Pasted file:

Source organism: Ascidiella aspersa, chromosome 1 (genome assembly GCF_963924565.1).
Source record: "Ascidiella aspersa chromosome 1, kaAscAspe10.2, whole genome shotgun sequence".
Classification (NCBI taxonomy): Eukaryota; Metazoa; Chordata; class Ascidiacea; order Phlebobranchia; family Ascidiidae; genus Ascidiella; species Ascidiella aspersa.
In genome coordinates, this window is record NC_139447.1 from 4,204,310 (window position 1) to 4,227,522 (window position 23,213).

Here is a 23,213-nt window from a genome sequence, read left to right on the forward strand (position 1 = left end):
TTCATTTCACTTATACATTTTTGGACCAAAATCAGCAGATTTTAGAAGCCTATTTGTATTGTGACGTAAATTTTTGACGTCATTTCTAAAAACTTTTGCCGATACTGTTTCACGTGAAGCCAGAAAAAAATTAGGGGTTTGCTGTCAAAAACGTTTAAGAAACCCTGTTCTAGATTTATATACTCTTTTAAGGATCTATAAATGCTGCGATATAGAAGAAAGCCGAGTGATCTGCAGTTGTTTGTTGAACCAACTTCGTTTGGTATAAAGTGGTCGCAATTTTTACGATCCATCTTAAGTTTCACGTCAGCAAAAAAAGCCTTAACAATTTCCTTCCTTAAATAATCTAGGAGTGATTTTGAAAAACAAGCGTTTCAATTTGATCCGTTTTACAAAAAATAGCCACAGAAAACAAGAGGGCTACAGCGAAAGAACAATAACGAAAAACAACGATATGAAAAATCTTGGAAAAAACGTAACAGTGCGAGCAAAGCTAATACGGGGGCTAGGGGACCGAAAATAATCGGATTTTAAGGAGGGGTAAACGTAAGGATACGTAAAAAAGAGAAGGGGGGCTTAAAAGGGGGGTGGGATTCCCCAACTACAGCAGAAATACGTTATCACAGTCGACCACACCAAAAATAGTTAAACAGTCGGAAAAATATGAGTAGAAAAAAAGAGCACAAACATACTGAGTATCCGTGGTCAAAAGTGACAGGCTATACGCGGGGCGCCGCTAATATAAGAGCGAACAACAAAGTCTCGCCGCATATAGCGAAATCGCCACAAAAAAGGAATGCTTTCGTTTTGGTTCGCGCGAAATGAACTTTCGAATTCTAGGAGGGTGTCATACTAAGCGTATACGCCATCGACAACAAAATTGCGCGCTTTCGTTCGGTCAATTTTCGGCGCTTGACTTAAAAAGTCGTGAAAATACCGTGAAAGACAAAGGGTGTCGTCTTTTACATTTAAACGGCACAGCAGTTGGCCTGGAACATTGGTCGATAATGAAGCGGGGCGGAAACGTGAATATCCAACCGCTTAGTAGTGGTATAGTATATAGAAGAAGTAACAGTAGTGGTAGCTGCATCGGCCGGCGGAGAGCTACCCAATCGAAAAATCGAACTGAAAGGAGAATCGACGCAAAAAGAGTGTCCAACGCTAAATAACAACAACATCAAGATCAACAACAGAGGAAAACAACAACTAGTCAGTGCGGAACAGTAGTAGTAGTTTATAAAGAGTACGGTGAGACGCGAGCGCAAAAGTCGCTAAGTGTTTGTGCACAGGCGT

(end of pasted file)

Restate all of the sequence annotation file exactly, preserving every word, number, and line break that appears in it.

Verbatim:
Source organism: Ascidiella aspersa, chromosome 1 (genome assembly GCF_963924565.1).
Source record: "Ascidiella aspersa chromosome 1, kaAscAspe10.2, whole genome shotgun sequence".
Classification (NCBI taxonomy): Eukaryota; Metazoa; Chordata; class Ascidiacea; order Phlebobranchia; family Ascidiidae; genus Ascidiella; species Ascidiella aspersa.
In genome coordinates, this window is record NC_139447.1 from 4,204,310 (window position 1) to 4,227,522 (window position 23,213).

Here is a 23,213-nt window from a genome sequence, read left to right on the forward strand (position 1 = left end):
TTCATTTCACTTATACATTTTTGGACCAAAATCAGCAGATTTTAGAAGCCTATTTGTATTGTGACGTAAATTTTTGACGTCATTTCTAAAAACTTTTGCCGATACTGTTTCACGTGAAGCCAGAAAAAAATTAGGGGTTTGCTGTCAAAAACGTTTAAGAAACCCTGTTCTAGATTTATATACTCTTTTAAGGATCTATAAATGCTGCGATATAGAAGAAAGCCGAGTGATCTGCAGTTGTTTGTTGAACCAACTTCGTTTGGTATAAAGTGGTCGCAATTTTTACGATCCATCTTAAGTTTCACGTCAGCAAAAAAAGCCTTAACAATTTCCTTCCTTAAATAATCTAGGAGTGATTTTGAAAAACAAGCGTTTCAATTTGATCCGTTTTACAAAAAATAGCCACAGAAAACAAGAGGGCTACAGCGAAAGAACAATAACGAAAAACAACGATATGAAAAATCTTGGAAAAAACGTAACAGTGCGAGCAAAGCTAATACGGGGGCTAGGGGACCGAAAATAATCGGATTTTAAGGAGGGGTAAACGTAAGGATACGTAAAAAAGAGAAGGGGGGCTTAAAAGGGGGGTGGGATTCCCCAACTACAGCAGAAATACGTTATCACAGTCGACCACACCAAAAATAGTTAAACAGTCGGAAAAATATGAGTAGAAAAAAAGAGCACAAACATACTGAGTATCCGTGGTCAAAAGTGACAGGCTATACGCGGGGCGCCGCTAATATAAGAGCGAACAACAAAGTCTCGCCGCATATAGCGAAATCGCCACAAAAAAGGAATGCTTTCGTTTTGGTTCGCGCGAAATGAACTTTCGAATTCTAGGAGGGTGTCATACTAAGCGTATACGCCATCGACAACAAAATTGCGCGCTTTCGTTCGGTCAATTTTCGGCGCTTGACTTAAAAAGTCGTGAAAATACCGTGAAAGACAAAGGGTGTCGTCTTTTACATTTAAACGGCACAGCAGTTGGCCTGGAACATTGGTCGATAATGAAGCGGGGCGGAAACGTGAATATCCAACCGCTTAGTAGTGGTATAGTATATAGAAGAAGTAACAGTAGTGGTAGCTGCATCGGCCGGCGGAGAGCTACCCAATCGAAAAATCGAACTGAAAGGAGAATCGACGCAAAAAGAGTGTCCAACGCTAAATAACAACAACATCAAGATCAACAACAGAGGAAAACAACAACTAGTCAGTGCGGAACAGTAGTAGTAGTTTATAAAGAGTACGGTGAGACGCGAGCGCAAAAGTCGCTAAGTGTTTGTGCACAGGCGT